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Clear Springs Apartments, the only riverfront apartment development in San Marcos, will be vacated after the end of the semester and eventually demolished.


View Clear Springs Apartments in a larger map

The 111-bed complex at Aquarena Springs Drive, on the east bank of the uppermost San Marcos River, will be emptied of Bobcats in May, the University Star reports. The 47-year-old building will be torn down at some point and the property restored as an extension of Sewell Park, said Roseanne Proite, Texas State’s Housing and Residential Life director.

“Once the funds have been identified, the land will be redeveloped and returned back to more of a natural state,” Proite told the student-run newspaper for a story published Feb. 7. “Hopefully it won’t be left [unoccupied] for very long, but we simply don’t know when that’s going to be.”

Lacking a central fire alarm system and enough fire exits on its upper floor, Clear Springs doesn’t meet building code requirements.

Clear Springs Apartments has been slated for razing since at least 2006, when it was identified for planned demolition in an update of the university’s Campus Master Plan. Officials considered converting the existing building into offices or constructing a new Alumni Center on the 3.46 acre property, according to Texas State documents.

Built in 1966, the apartments were privately owned for most of their existence. Texas State bought the property in 1994, the same year it acquired the adjoining Aquarena Springs amusement park on Spring Lake.

Now headquarters for the Meadows Center for Water and the Environment, the Spring Lake property recently was restored by the Army Corp of Engineers to something approximating its state before Ralph the swimming pig and other attractions drew vacationers to San Marcos.

The apartments overlook the largest stand of Texas Wild Rice, one of eight federally endangered species that inhabit the upper San Marcos River. In March 2012, Texas Parks & Wildlife designated the 3.8 miles of the river as a State Scientific Area intended to help preserve the rice, which does not grow naturally anywhere else.

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23 thoughts on “Clear Springs Apartments scheduled for demolition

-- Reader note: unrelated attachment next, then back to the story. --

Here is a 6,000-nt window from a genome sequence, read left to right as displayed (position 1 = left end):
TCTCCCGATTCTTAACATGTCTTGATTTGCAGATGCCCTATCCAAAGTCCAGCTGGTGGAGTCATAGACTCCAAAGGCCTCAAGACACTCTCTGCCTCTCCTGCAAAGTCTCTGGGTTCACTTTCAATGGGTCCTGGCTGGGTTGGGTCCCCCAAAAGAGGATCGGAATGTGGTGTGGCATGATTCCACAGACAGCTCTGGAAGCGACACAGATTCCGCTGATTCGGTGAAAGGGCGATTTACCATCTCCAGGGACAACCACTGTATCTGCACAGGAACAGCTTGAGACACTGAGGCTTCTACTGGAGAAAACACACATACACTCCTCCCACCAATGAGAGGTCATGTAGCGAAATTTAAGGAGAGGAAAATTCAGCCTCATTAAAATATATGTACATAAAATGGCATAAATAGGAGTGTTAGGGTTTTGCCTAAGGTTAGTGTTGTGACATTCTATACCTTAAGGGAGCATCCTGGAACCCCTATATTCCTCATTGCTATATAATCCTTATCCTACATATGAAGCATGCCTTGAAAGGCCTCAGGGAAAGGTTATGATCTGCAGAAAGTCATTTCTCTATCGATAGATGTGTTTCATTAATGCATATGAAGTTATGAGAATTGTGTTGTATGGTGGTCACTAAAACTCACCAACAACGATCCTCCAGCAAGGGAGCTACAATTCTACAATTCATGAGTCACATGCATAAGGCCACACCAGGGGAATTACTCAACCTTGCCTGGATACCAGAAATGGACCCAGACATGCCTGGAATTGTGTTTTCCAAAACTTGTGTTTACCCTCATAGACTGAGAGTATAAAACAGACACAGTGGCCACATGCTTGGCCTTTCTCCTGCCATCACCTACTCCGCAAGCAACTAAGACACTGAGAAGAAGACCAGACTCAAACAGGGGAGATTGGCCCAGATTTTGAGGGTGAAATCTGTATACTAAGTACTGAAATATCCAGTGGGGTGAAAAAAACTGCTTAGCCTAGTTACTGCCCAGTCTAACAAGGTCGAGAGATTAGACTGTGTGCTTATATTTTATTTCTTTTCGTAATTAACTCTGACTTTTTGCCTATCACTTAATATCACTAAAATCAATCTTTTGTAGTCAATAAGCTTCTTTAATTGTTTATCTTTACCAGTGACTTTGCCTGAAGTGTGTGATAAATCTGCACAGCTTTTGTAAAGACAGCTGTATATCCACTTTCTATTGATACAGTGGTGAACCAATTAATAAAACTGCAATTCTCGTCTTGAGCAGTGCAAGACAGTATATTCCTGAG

1. Meanwhile, in other news, the San Marcos City Council has voted to build crappy student apartments on the bank of the San Marcos River to replace other crappy apartments on the bank of the San Marcos River that are slated for demolition.

  2. I hope they’ll clean all the rebar, concrete and pilings out of the streambed leading up to the spillway.

  3. Funny Patrick, I was just thinking about how boring this “publication” has become since there is now an apparent black-out on city government matters. I swear I hear crickets and see tumbleweeds blowing through here when i remember to check to see if anything of interest has been written.

    So yeah, in other news there is this tiny lil matter regarding a city wide zoning waiver for economic incentive as well. No big deal though, nothing to write home about if you don’t care if a Walmart is placed in your back yard. I guess the days of the “almost daily record” not reporting on things fast enough to interest us are over. I got an online subscription when this place dried up so I could at least get a reporters view on the happenings at City Hall.

  4. It would be interesting if we could trasport ourselves back to 1966 to see if there was anywhere near the opposition to building the Clear Spring Apartments as there has been against the apartments at Cape Camp, or any other apartment complex proposed here lately. Somehow I doubt it.

  5. MD nails it! This paper has been reduced to the copy and paste command from the city and county LITERALLY. Things that make you go hmm….Even the blow by blows in real time ELIMINATE advocacy….it all filtered…just lovely and just biz a usual.